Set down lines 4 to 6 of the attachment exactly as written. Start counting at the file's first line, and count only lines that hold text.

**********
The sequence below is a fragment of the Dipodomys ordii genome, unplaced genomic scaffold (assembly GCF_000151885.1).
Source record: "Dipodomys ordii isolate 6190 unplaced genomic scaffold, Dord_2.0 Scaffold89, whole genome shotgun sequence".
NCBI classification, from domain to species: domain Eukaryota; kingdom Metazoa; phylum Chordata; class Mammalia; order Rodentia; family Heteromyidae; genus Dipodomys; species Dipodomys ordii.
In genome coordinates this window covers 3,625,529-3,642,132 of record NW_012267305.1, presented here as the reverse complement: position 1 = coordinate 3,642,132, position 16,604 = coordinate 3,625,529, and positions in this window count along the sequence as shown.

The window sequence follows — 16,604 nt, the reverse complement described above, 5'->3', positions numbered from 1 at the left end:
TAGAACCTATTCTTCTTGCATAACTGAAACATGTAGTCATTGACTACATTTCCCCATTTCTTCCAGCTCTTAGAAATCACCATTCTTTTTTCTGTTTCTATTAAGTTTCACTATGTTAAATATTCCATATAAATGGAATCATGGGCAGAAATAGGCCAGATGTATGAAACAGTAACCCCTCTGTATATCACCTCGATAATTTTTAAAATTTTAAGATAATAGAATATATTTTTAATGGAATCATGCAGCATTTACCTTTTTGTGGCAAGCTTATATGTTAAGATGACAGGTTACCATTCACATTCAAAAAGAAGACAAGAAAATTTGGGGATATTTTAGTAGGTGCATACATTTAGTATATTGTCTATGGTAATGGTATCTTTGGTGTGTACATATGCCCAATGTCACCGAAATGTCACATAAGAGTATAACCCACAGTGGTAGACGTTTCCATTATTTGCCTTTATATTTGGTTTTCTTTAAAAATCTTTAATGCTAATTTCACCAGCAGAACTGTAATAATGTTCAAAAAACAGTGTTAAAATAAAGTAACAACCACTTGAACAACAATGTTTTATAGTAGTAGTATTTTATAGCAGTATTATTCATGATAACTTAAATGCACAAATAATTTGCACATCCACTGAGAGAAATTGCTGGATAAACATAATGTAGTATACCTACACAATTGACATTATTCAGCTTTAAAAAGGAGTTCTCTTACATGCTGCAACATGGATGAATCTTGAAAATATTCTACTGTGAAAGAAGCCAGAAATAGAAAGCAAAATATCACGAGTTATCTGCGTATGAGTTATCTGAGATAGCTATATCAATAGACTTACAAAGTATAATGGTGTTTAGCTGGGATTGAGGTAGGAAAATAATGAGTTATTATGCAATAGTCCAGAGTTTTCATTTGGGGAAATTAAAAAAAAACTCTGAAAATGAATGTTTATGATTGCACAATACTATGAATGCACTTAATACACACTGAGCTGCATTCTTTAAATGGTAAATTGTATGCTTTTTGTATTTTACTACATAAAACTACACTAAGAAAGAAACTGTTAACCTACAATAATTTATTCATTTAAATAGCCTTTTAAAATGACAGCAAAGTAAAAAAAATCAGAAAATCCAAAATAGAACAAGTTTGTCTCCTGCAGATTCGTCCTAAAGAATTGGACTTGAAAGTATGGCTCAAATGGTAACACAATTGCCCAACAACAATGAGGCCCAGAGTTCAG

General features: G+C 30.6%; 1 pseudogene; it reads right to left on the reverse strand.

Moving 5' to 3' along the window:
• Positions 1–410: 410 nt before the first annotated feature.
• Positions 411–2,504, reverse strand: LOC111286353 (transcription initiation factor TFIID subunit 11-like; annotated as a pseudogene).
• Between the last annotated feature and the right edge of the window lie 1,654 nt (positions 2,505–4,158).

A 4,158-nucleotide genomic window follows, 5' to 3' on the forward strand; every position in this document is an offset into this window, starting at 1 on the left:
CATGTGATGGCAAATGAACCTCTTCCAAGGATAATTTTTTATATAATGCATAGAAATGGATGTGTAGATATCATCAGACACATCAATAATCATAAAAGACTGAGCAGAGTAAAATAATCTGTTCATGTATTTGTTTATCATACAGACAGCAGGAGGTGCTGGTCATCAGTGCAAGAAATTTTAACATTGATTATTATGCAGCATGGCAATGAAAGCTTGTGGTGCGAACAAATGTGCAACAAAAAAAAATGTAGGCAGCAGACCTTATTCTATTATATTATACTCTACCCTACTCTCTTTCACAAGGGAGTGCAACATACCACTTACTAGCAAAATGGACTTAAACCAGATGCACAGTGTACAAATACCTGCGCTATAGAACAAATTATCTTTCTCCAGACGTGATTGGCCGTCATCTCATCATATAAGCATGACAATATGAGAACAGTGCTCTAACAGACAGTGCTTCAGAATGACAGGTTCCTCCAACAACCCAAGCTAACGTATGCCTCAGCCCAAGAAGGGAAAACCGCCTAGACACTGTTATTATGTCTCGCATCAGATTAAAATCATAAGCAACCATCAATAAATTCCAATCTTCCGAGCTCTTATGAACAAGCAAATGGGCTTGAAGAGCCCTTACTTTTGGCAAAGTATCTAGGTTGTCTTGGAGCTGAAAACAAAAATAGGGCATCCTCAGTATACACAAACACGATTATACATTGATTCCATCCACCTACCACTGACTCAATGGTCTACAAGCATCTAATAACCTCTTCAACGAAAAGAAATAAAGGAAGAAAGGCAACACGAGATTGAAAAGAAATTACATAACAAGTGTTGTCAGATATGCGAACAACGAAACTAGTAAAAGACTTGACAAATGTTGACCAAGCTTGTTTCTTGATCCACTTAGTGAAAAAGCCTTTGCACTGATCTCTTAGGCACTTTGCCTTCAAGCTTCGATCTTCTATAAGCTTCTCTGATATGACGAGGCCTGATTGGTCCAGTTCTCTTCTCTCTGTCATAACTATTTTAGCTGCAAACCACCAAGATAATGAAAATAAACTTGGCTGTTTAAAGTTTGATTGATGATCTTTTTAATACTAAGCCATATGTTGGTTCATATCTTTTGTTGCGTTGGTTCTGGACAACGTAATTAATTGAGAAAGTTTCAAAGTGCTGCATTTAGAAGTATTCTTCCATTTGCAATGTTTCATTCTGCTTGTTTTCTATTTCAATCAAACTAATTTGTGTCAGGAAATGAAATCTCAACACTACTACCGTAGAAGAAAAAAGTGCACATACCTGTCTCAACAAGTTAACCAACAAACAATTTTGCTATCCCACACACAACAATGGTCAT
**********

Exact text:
In genome coordinates this window covers 3,625,529-3,642,132 of record NW_012267305.1, presented here as the reverse complement: position 1 = coordinate 3,642,132, position 16,604 = coordinate 3,625,529, and positions in this window count along the sequence as shown.

The window sequence follows — 16,604 nt, the reverse complement described above, 5'->3', positions numbered from 1 at the left end:
TAGAACCTATTCTTCTTGCATAACTGAAACATGTAGTCATTGACTACATTTCCCCATTTCTTCCAGCTCTTAGAAATCACCATTCTTTTTTCTGTTTCTATTAAGTTTCACTATGTTAAATATTCCATATAAATGGAATCATGGGCAGAAATAGGCCAGATGTATGAAACAGTAACCCCTCTGTATATCACCTCGATAATTTTTAAAATTTTAAGATAATAGAATATATTTTTAATGGAATCATGCAGCATTTACCTTTTTGTGGCAAGCTTATATGTTAAGATGACAGGTTACCATTCACATTCAAAAAGAAGACAAGAAAATTTGGGGATATTTTAGTAGGTGCATACATTTAGTATATTGTCTATGGTAATGGTATCTTTGGTGTGTACATATGCCCAATGTCACCGAAATGTCACATAAGAGTATAACCCACAGTGGTAGACGTTTCCATTATTTGCCTTTATATTTGGTTTTCTTTAAAAATCTTTAATGCTAATTTCACCAGCAGAACTGTAATAATGTTCAAAAAACAGTGTTAAAATAAAGTAACAACCACTTGAACAACAATGTTTTATAGTAGTAGTATTTTATAGCAGTATTATTCATGATAACTTAAATGCACAAATAATTTGCACATCCACTGAGAGAAATTGCTGGATAAACATAATGTAGTATACCTACACAATTGACATTATTCAGCTTTAAAAAGGAGTTCTCTTACATGCTGCAACATGGATGAATCTTGAAAATATTCTACTGTGAAAGAAGCCAGAAATAGAAAGCAAAATATCACGAGTTATCTGCGTATGAGTTATCTGAGATAGCTATATCAATAGACTTACAAAGTATAATGGTGTTTAGCTGGGATTGAGGTAGGAAAATAATGAGTTATTATGCAATAGTCCAGAGTTTTCATTTGGGGAAATTAAAAAAAAACTCTGAAAATGAATGTTTATGATTGCACAATACTATGAATGCACTTAATACACACTGAGCTGCATTCTTTAAATGGTAAATTGTATGCTTTTTGTATTTTACTACATAAAACTACACTAAGAAAGAAACTGTTAACCTACAATAATTTATTCATTTAAATAGCCTTTTAAAATGACAGCAAAGTAAAAAAAATCAGAAAATCCAAAATAGAACAAGTTTGTCTCCTGCAGATTCGTCCTAAAGAATTGGACTTGAAAGTATGGCTCAAATGGTAACACAATTGCCCAACAACAATGAGGCCCAGAGTTCAG